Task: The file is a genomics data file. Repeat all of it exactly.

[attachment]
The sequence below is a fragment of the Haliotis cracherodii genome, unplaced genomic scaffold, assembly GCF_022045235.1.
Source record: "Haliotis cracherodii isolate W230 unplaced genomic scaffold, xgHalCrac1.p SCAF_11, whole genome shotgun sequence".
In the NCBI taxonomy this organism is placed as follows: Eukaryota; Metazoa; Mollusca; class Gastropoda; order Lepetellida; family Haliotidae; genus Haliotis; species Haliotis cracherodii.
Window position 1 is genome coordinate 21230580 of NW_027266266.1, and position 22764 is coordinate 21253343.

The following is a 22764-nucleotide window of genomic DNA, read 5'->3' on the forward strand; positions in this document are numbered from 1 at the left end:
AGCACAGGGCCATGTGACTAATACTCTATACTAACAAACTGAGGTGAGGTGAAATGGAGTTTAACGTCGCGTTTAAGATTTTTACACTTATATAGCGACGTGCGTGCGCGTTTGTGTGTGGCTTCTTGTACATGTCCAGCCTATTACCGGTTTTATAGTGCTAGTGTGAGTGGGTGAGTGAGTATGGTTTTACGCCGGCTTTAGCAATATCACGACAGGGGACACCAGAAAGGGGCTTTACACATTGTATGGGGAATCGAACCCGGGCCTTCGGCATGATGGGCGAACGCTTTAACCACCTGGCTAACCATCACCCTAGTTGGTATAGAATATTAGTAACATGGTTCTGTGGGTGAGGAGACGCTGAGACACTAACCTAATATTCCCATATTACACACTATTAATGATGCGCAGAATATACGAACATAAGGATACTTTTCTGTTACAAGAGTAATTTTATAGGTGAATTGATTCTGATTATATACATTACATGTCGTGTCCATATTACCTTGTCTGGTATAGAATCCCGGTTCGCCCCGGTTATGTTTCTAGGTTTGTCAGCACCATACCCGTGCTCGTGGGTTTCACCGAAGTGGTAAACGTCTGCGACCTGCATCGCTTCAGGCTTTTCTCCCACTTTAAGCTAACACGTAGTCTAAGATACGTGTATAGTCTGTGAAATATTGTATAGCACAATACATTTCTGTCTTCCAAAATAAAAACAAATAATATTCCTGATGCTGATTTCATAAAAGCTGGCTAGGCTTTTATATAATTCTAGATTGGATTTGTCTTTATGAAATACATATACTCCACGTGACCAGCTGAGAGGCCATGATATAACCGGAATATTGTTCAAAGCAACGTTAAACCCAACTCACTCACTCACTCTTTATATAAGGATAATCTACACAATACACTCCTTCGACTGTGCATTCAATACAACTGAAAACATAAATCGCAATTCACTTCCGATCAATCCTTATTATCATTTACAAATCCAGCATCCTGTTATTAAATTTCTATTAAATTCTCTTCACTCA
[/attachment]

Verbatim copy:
The sequence below is a fragment of the Haliotis cracherodii genome, unplaced genomic scaffold, assembly GCF_022045235.1.
Source record: "Haliotis cracherodii isolate W230 unplaced genomic scaffold, xgHalCrac1.p SCAF_11, whole genome shotgun sequence".
In the NCBI taxonomy this organism is placed as follows: Eukaryota; Metazoa; Mollusca; class Gastropoda; order Lepetellida; family Haliotidae; genus Haliotis; species Haliotis cracherodii.
Window position 1 is genome coordinate 21230580 of NW_027266266.1, and position 22764 is coordinate 21253343.

The following is a 22764-nucleotide window of genomic DNA, read 5'->3' on the forward strand; positions in this document are numbered from 1 at the left end:
AGCACAGGGCCATGTGACTAATACTCTATACTAACAAACTGAGGTGAGGTGAAATGGAGTTTAACGTCGCGTTTAAGATTTTTACACTTATATAGCGACGTGCGTGCGCGTTTGTGTGTGGCTTCTTGTACATGTCCAGCCTATTACCGGTTTTATAGTGCTAGTGTGAGTGGGTGAGTGAGTATGGTTTTACGCCGGCTTTAGCAATATCACGACAGGGGACACCAGAAAGGGGCTTTACACATTGTATGGGGAATCGAACCCGGGCCTTCGGCATGATGGGCGAACGCTTTAACCACCTGGCTAACCATCACCCTAGTTGGTATAGAATATTAGTAACATGGTTCTGTGGGTGAGGAGACGCTGAGACACTAACCTAATATTCCCATATTACACACTATTAATGATGCGCAGAATATACGAACATAAGGATACTTTTCTGTTACAAGAGTAATTTTATAGGTGAATTGATTCTGATTATATACATTACATGTCGTGTCCATATTACCTTGTCTGGTATAGAATCCCGGTTCGCCCCGGTTATGTTTCTAGGTTTGTCAGCACCATACCCGTGCTCGTGGGTTTCACCGAAGTGGTAAACGTCTGCGACCTGCATCGCTTCAGGCTTTTCTCCCACTTTAAGCTAACACGTAGTCTAAGATACGTGTATAGTCTGTGAAATATTGTATAGCACAATACATTTCTGTCTTCCAAAATAAAAACAAATAATATTCCTGATGCTGATTTCATAAAAGCTGGCTAGGCTTTTATATAATTCTAGATTGGATTTGTCTTTATGAAATACATATACTCCACGTGACCAGCTGAGAGGCCATGATATAACCGGAATATTGTTCAAAGCAACGTTAAACCCAACTCACTCACTCACTCTTTATATAAGGATAATCTACACAATACACTCCTTCGACTGTGCATTCAATACAACTGAAAACATAAATCGCAATTCACTTCCGATCAATCCTTATTATCATTTACAAATCCAGCATCCTGTTATTAAATTTCTATTAAATTCTCTTCACTCA